Wednesday, February 23, 2011

BLOG BOOK TOUR: Letters From Wheatfield by Patrick Shannon

Outskirts Press author, Patrick Shannon, is taking his latest book, Letters From Wheatfield, on a virtual book tour and stopped by here for a visit. 

Time Ninja book cover


What do you do for fun if you live in a small rural town, dauntingly far from the nearest city's plentiful amusements? Upon what resources do you draw to spice up your existence? Letters From Wheatfield provides the answer - and it isn't always pretty.

The fictitious town of Wheatfield is a tiny island in a vast sea of wheat fields and cattle ranges. Its nearest neighboring towns, similarly small, are well over the horizon. But its isolation has no effect on its inhabitants. Theirs is a society of mirthful, blithe, spritely wags - a condition abetted by the presence of not a few eccentric individuals.

In Letters From Wheatfield, two transplants from Manhattan write to a cousin back home about the remarkable community that has assimilated and transmuted them - much to their amazement and great pleasure.

R&T: Tell us a little bit about Letters From Wheatfield. What is it about?

PS: It’s about a couple from Manhattan who retire to a tiny Montana town and discover a virtual “parallel universe” of eccentric folks and wacky situations. They send letters to a cousin back in Manhattan, vividly describing their hilarious encounters.

R&T: How did you come up with the idea for your book?

PS: Actually, from living here in my adopted town of Conrad, Montana. Approximately 40% of the stories in the book are based on actual events here, gussied up by my imagination, of course.

You see, Montanans, in general, are very witty people, and the residents of Conrad just seem to have a greater share of that trait. So when you have a town full of congenial, fun-loving characters like that, you have a community that is one heckuva good time.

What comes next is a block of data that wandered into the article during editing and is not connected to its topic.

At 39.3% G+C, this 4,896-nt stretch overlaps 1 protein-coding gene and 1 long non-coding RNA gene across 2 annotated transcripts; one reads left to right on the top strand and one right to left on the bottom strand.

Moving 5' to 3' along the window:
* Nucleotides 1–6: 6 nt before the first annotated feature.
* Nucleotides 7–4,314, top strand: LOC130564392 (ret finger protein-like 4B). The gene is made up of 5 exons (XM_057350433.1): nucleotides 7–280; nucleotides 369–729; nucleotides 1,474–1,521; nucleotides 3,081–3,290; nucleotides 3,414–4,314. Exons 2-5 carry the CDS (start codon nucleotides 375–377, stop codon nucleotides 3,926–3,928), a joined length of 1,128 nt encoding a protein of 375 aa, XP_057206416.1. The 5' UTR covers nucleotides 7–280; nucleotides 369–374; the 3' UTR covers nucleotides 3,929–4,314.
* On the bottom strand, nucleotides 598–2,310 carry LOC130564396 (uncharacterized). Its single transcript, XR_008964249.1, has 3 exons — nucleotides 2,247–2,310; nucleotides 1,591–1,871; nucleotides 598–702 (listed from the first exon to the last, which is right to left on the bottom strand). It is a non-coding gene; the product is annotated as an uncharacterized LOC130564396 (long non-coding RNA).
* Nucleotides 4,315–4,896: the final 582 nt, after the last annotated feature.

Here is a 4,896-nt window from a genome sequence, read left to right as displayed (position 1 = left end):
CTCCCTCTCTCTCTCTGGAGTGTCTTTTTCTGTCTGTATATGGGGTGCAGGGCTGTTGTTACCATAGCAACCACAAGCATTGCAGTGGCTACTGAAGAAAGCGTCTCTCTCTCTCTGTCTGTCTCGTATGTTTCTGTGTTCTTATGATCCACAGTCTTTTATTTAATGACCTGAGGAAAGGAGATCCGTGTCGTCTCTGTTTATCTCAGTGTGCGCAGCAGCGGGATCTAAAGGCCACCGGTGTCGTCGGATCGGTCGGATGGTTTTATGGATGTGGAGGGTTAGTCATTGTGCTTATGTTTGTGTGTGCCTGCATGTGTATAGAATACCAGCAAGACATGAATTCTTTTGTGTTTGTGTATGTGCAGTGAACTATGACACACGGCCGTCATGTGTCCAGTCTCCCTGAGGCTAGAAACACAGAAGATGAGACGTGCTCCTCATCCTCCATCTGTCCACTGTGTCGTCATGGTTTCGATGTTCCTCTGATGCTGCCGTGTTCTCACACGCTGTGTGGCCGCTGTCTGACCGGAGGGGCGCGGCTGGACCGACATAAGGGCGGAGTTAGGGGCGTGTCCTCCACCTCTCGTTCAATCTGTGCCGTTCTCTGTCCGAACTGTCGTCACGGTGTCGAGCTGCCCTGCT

And there is another factor. Like my fictitious town of Wheatfield, Conrad lies within the “Pixie Triangle” – an area where loony things just sort of happen. For example, there was an incident recently, in a nearby town, that would have 
been a surefire candidate for the Wheatfield Book Of World Record Vegetables. (I swear this is the truth. I have the newspaper clipping to prove it.) A black bear was trying to force its way through a woman’s kitchen door, and she successfully beat it off with a giant, 14-inch zucchini from her garden. The article included a picture of the zucchini and a yardstick. Now, if you can live in a place like this and not write a book, there’s something wrong with you.

R&T: What types of readers would be interested in this story?

PS: I think anyone who has a sense of humor and likes to laugh will find it worth their time. If they happen to come from or reside in a small town like Wheatfield, I think they will readily identify with the crazy stuff that can happen.

R&T: What is special about your book?  What differentiates it from other books in the same category?

PS: I think the fact that so much of it is based on actual situations gives it an authenticity that otherwise wouldn’t be there. Several of my reviewers who have small town backgrounds have commented on this.

R&T: Have you published any other books? Do you plan to publish more?

PS: My first book was for young readers in the 10 to14 age group. Its title is Viva Cisco and, in keeping with my style, it is humorous. I have a third book ready to go. Its called Viva Laughter, and I like to think of it as my tour de force as a humorist. If I can get the necessary releases for my use of a few well-known names, I will try to get it published.

R&T: Thanks for your time, Patrick! We look forward to learning more about you as you visit other bloggers!

Andy Schoepp
Patrick Shannon, author of the young reader's book, Viva Cisco, currently resides in Conrad, Montana. After serving in the U.S. Coast Guard, he worked thirty-three years for a major oil company, bringing him rich experiences from traveling in Asia, the Middle East and the U.S. Born and raised in Southern California, Shannon attended East Carolina and Oklahoma Universities and UCLA. He is a member of Phi Kappa Phi scholarship society.

For more information or to contact the author, visit